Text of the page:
CHICAGO Feb 3 CME Group Inc has asked a
U.S. judge to toss out charges brought by regulators alleging
that the exchange operator is liable for two former employees
accused of leaking details on clients' trades.
CME Group, in court documents filed on Friday, said the U.S.
Commodity Futures Trading Commission was wrong to seek damages
from the company in a civil lawsuit filed last year.
The commission in 2013 charged CME Group's New York
Mercantile Exchange (Nymex) and two former employees, William
Byrnes and Christopher Curtin, with disclosing private
information about trading in its energy markets to a commodities
broker from 2008 to 2010.
CME said in its filing that the commission never alleged any
misconduct by Nymex. Instead, the commission's complaint makes
clear that the conduct was harmful to Nymex, according to CME.
"This court should dismiss the CFTC's novel attempt to hold
Nymex liable for misconduct that was contrary to Nymex's
policies and Nymex's interests," the company's filing said.
The commission's lawsuit against CME was striking because
the exchange operator is an important supervisor in the U.S.
self-regulatory system. It had quoted a Nymex official who said
that maintaining the confidentiality of nonpublic information
was the "lifeblood" of an exchange.
In its filing, CME sought to distance the two former
exployees' alleged actions from Nymex, saying Byrnes and Curtin
"did not nourish the exchange's lifeblood. They poisoned it."
Lawyers for Byrnes and Curtin in separate court documents
have denied the commission's charges.
The commission declined to comment.
CME discovered in December 2010 that Byrnes had disclosed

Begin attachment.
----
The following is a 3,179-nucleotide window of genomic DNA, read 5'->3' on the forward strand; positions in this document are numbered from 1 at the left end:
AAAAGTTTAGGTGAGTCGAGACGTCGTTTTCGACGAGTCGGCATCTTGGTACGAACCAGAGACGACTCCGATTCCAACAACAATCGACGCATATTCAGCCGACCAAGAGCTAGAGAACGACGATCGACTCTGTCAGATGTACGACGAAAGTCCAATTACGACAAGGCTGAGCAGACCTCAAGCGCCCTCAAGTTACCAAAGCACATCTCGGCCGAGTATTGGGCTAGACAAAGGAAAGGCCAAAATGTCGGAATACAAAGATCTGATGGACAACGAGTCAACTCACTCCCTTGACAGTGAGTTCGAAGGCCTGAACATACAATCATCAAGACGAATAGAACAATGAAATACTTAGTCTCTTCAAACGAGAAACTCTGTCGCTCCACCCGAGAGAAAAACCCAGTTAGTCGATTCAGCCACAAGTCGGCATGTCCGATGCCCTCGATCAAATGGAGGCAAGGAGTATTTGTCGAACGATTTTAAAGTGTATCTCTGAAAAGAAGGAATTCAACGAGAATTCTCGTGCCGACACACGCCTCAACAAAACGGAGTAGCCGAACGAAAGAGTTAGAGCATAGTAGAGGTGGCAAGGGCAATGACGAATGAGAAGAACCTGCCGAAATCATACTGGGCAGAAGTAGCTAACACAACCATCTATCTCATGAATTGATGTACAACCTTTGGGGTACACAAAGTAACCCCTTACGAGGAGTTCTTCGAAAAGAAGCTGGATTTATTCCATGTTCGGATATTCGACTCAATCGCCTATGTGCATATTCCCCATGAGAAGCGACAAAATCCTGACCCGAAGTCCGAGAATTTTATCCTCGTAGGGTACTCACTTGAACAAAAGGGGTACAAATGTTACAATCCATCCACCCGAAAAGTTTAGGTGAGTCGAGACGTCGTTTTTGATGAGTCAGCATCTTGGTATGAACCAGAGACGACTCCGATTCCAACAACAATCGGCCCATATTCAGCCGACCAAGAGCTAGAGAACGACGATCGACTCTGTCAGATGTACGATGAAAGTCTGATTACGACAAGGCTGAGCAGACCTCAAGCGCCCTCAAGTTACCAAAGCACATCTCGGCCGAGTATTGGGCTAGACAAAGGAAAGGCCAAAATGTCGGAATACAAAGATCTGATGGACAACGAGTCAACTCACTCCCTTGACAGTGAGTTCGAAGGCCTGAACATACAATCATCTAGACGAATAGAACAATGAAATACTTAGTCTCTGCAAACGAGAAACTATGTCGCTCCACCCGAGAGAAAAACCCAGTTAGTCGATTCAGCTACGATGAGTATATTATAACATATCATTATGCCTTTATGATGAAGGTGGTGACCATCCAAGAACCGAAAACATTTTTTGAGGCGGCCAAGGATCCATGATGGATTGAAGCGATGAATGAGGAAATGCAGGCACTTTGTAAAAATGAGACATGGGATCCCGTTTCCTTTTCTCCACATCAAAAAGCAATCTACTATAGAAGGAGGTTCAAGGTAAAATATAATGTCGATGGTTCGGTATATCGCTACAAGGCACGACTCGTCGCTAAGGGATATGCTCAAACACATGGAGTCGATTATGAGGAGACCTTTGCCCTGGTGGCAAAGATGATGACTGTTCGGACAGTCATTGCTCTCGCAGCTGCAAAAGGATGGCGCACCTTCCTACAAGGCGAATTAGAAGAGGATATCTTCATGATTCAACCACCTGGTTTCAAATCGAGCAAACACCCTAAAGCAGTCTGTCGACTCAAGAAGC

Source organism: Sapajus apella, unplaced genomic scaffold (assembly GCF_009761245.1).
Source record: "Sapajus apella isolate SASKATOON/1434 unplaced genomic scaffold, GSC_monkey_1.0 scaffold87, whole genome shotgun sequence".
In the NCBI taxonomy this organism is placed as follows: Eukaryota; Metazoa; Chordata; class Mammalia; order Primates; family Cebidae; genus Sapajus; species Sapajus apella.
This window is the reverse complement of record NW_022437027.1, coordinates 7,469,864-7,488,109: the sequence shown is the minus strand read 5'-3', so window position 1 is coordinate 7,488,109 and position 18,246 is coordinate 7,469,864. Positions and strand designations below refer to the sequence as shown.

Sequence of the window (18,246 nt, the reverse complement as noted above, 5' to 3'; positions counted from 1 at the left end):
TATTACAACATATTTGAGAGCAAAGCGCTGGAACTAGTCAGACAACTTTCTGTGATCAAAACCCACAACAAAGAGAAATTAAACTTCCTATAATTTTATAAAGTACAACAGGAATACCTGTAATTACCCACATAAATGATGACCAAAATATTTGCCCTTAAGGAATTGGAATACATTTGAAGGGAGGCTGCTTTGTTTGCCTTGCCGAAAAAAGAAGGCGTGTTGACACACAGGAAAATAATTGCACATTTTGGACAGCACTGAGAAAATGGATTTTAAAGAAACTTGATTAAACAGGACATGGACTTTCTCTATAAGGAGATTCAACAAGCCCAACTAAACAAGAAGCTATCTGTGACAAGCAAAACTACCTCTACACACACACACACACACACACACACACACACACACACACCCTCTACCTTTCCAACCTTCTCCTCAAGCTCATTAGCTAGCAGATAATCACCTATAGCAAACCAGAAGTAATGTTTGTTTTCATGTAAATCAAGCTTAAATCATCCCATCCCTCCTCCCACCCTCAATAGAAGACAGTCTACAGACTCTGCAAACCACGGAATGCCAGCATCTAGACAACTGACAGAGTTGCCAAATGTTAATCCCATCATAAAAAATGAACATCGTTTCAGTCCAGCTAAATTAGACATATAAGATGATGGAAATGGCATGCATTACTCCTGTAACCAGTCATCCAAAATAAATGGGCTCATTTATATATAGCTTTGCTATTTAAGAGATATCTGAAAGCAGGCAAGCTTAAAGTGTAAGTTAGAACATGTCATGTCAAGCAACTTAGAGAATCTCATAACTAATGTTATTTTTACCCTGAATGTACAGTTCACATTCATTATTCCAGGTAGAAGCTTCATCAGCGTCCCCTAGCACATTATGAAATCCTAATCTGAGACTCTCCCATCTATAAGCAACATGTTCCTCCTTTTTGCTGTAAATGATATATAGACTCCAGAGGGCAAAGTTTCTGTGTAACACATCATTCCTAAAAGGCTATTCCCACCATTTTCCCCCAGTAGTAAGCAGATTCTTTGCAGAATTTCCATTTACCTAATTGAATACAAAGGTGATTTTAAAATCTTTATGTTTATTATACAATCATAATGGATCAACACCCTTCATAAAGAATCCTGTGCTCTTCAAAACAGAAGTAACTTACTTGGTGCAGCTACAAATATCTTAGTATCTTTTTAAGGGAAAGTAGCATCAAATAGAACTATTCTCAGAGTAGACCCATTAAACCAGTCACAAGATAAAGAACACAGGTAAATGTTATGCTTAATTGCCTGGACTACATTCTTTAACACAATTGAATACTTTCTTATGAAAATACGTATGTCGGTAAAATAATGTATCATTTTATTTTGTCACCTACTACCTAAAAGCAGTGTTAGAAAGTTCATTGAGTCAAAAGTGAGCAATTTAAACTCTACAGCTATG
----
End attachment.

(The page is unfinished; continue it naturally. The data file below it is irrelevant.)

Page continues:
confidential Nymex customer information to broker Ron Eibschutz
to help Eibschutz drum up business, according to CME's filing.
The company said it immediately fired Byrnes and reported his
misconduct to the commission.
The commission then initiated an investigation, during which
the company learned that Curtin had taken part in similar leaks,
according to court documents. CME also reported Curtin's
misconduct to the commission, the filing said.
"The CFTC suggests that Nymex could have or should have done
more to discover its employees' misconduct," CME said. "Those
allegations are simply gratuitous."
The CFTC said last year that CME had reviewed Byrnes's phone
calls and emails from just one day after receiving a complaint
that a person called "Billy" - Byrnes's nickname - had disclosed
But CME did not question Byrnes, who continued disclosing
information until a market party also complained, and then fired
Byrnes, the commission's lawsuit said. The company had, in the
meantime, promoted Byrnes to teach employees on confidentiality
policies, according to the complaint.
CME, which bought Nymex in 2008, said last year that no
customers or markets were hurt by the alleged leaks.
The broker, Ron Eibschutz, did not respond to a request for
The case is U.S Commodity Futures Trading Commission v.
Byrnes et al, U.S. District Court, Southern District of New
York, No. 13-cv-01174.